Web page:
Arts, Culture & Media

In Brussels, Belgium, a kitty is under siege

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 / Twitter

Brussels, Belgium, has been on lockdown the past few days.

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This story is based on a radio interview. Listen to the full interview.

During the lockdown, Belgian police have asked locals to refrain from tweeting about any police activity. No tweeting, fine. But what about meowing?

In response to the police request, the world got a taste of the Belgian sense of humor as Belgians flooded twitter with mocking photos of cats.

“We Belgian people, we always love to take things not too seriously. And when there’s something happening, we always find time to make a joke about it,” says Willem de Graeve, who co-directs the Belgian Center for Comic Strips in Brussels.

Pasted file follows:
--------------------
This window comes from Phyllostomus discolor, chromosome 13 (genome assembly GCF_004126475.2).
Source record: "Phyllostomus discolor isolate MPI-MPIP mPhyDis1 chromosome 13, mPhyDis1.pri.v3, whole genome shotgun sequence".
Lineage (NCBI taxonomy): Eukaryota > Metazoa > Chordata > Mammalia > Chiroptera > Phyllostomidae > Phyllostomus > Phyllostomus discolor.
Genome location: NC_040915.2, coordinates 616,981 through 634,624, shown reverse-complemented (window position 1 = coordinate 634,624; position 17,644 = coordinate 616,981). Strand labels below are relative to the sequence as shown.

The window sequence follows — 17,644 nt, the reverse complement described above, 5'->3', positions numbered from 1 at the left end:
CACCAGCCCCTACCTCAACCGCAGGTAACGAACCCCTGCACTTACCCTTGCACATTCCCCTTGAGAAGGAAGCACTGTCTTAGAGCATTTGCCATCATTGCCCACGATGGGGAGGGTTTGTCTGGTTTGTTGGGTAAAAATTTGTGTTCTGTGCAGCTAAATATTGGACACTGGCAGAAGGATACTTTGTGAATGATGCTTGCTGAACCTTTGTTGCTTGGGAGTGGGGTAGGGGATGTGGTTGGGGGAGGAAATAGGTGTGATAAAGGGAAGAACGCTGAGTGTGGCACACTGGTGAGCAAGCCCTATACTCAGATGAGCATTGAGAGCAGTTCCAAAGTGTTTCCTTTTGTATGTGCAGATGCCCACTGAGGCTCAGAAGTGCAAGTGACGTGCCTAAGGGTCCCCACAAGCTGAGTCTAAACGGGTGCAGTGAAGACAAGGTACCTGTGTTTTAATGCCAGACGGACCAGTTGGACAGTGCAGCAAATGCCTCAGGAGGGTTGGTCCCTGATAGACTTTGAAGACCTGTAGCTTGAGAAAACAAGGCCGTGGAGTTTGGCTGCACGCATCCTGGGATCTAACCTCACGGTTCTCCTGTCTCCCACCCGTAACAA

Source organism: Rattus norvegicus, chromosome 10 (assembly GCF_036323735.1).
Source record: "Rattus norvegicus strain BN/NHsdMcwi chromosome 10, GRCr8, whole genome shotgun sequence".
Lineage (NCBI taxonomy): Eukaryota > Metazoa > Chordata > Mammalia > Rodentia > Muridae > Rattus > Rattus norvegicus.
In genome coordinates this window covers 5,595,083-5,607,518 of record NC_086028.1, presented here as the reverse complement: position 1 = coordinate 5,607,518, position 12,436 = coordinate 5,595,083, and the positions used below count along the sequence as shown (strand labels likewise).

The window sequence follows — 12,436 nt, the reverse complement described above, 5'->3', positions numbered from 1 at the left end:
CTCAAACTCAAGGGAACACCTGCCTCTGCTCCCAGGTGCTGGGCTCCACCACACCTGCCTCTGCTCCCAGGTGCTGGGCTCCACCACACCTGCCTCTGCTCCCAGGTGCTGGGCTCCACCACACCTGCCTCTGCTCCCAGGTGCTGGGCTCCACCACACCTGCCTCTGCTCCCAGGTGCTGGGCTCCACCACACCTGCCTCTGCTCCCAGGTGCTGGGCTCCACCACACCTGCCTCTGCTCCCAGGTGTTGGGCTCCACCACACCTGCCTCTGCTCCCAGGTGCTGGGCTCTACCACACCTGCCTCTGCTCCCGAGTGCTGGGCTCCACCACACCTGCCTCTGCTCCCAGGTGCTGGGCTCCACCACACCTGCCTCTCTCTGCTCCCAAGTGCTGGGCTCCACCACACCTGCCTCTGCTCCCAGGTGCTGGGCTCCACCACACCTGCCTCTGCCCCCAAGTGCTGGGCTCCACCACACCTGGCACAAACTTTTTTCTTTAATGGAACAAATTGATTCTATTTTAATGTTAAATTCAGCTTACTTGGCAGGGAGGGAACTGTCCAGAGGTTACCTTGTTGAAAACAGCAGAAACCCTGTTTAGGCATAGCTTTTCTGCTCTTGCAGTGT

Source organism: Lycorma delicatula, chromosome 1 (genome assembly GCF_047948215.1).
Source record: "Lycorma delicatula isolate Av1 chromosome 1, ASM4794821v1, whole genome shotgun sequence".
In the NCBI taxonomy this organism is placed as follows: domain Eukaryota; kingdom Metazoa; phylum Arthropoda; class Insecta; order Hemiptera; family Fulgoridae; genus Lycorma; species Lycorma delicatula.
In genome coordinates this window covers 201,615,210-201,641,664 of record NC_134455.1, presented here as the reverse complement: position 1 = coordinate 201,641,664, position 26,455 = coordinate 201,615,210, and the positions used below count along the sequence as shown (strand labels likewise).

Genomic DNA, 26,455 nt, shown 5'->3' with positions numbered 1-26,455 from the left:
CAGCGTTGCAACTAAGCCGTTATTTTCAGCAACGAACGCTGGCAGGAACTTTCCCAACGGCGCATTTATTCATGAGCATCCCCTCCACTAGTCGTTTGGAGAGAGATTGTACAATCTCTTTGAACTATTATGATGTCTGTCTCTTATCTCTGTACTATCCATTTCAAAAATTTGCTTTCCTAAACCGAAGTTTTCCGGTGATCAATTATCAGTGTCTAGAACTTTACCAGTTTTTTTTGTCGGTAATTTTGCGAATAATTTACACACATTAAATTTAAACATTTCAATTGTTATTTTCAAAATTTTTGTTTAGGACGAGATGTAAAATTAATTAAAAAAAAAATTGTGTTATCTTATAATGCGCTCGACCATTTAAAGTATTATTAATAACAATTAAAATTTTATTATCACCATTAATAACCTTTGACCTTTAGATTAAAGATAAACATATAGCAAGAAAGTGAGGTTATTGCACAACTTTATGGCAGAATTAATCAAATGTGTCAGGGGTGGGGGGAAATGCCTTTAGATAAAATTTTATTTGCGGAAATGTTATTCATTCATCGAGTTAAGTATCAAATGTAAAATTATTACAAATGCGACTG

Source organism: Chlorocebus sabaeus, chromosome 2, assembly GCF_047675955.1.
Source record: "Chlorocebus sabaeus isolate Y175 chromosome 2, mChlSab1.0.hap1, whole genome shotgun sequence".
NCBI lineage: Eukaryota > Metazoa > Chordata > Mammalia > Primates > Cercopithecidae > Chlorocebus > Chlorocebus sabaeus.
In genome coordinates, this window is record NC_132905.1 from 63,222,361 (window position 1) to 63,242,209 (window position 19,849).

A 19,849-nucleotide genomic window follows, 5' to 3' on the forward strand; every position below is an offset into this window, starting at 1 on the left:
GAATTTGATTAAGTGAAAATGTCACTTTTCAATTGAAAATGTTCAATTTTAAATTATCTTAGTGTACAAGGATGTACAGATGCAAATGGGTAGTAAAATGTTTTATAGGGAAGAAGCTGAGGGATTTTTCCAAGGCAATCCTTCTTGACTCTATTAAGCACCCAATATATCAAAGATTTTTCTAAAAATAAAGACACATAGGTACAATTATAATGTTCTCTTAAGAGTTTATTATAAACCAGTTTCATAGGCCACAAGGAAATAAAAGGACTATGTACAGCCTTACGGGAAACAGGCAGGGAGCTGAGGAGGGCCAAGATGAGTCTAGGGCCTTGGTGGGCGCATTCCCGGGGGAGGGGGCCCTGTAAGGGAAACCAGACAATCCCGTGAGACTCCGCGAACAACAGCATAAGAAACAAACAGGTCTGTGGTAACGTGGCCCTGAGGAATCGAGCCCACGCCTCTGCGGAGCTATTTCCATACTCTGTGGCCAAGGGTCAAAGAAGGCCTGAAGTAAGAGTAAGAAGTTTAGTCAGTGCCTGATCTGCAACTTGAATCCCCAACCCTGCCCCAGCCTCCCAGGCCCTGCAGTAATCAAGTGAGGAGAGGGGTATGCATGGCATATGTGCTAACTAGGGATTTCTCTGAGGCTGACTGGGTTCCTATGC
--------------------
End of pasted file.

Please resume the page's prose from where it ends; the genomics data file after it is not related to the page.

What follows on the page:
Even the Belgian police force got in on the kitty action. They responded with a picture of a bowl of cat food, an offering of thanks to all the Belgian cats for their support during this lockdown.

Of course the police responded with a joke, says de Graeve. That’s very Belgian.

“We Belgian people, we don’t like that much authority. We are not a nation of super stars. We prefer that everybody is on the same level. It’s the same for police. Although they are there to control and to protect us, they still are human people just like everybody. The fact that they can find time in very serious situations for a joke tells a lot about our mentality,” says de Graeve.

Cartoons and comics are important in Belgian culture. This, says de Graeve, may be due in part to the fact that Belgium is a multilingual place.

“We are quite a complex country. We have three official languages: Dutch, French and German. Besides, in our history Belgium was almost all the time occupied by other nations. At one time there were Spaniards ruling here, then the Austrians, then the Dutch, then the French. Communications were always tough in our regions. Communications with images was so much more efficient than communications through text, communications through words,” says de Graeve.

Ultimately, humor has helped aleviate the tensions in the city he says. 

"It is reassuring that even now there is time for humor."